Praise also needs to given to Powell’s excellent depiction of each character’s features. In an industry where artists often have one or two stock “faces” that they use on every character, to illustrate 445 pages of a story featuring dozens of real-life people, many of which have to be distinguishable to the reader page by page, is a considerable undertaking. Powell wisely chose not to go the photorealistic route by constantly referring to photos, which for some artists, can result in stiff, lifeless characters. Instead, he developed a visual shorthand “master drawing” for each character, one that emphasized their skull structure, to serve as a reference for their features. One need only look as far as any number of licensed comics, like some of the Star Trek books, which look like they’re drawn by artists who simply copy publicity photos, to see how well Powell avoided this problem. His characters are historically accurate yet vibrant and fluid.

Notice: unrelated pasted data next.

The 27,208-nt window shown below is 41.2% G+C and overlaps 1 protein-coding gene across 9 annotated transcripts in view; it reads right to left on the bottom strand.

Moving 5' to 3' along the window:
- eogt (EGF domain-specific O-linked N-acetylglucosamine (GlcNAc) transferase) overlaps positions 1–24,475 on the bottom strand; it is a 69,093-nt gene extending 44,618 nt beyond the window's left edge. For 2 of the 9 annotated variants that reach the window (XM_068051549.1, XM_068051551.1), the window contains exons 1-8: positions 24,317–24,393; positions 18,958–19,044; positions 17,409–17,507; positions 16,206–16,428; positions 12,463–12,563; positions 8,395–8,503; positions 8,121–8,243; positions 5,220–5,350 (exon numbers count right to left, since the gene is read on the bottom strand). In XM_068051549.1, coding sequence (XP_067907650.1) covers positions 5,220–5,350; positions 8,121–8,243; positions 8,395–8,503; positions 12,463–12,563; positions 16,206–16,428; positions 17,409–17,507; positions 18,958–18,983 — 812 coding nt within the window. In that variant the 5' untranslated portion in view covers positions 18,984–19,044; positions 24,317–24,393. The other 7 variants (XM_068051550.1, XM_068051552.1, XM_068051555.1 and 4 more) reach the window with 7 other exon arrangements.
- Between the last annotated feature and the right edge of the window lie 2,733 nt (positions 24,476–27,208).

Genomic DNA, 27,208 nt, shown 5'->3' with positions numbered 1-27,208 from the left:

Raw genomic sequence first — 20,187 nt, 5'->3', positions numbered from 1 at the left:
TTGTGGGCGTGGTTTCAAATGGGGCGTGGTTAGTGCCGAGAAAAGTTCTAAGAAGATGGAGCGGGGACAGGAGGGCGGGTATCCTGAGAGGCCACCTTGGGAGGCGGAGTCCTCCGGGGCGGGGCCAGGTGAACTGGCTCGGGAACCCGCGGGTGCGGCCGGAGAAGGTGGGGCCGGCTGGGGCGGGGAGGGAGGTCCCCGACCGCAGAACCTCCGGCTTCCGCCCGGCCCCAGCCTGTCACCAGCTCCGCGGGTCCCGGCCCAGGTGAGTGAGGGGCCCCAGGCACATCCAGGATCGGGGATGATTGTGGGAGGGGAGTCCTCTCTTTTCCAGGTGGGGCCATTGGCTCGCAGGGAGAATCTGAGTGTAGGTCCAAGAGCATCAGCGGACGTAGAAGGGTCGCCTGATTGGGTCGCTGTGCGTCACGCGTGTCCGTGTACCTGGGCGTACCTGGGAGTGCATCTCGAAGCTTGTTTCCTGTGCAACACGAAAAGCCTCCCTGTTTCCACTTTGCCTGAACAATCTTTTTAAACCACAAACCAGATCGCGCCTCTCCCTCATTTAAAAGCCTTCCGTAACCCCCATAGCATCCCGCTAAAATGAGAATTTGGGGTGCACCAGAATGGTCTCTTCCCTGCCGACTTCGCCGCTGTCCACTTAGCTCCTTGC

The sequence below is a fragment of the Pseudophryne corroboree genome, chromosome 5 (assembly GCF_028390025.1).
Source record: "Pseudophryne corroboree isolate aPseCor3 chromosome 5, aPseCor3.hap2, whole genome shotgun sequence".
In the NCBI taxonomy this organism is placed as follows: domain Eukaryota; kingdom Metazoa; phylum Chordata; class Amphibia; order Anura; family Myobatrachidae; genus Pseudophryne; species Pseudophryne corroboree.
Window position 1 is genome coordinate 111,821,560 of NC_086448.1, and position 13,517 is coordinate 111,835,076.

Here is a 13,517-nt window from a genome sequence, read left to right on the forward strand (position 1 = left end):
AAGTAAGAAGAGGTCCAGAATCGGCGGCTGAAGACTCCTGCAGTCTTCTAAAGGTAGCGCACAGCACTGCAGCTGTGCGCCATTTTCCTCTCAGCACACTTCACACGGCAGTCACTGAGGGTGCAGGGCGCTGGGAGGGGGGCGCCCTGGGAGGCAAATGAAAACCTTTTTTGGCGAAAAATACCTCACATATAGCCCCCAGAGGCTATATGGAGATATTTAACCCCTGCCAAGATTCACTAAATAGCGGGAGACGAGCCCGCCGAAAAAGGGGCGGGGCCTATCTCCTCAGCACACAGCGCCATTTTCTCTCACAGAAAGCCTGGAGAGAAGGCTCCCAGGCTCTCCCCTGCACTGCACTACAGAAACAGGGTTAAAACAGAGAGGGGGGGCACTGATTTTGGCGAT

The only criticisms I have is that in some instances, Powell’s designs deviate a bit too far from the person’s actual likeness, as with the portraits of FDR, JFK and Truman hanging above the stage at the 1964 Democratic convention, which look nothing like those men, and would not have been recognized out of context, or without the labels that Powell placed above each portrait (which were not at the actual convention). Kennedy seems to be a particular problem for Powell in other places in the trilogy. This required me to go back and re-read dialogue to verify who he was, and when that happens in a comic featuring one of the most beloved figures of the 20th century, it’s time to go back to the drawing board. Powell also seems to have the same problem that some other artists have when rendering the human face at an angle, apparently not having mastered how the eye and eye socket looks in three-quarter view, or in perspective. There’s also that bizarre line Powell uses on Page 126 of Book Three to connect the ground seen in Panel 2 with the top of Lewis’ head in Panel 3. Nonetheless, these issues are few and far between, and overall, the book is a triumph for Powell.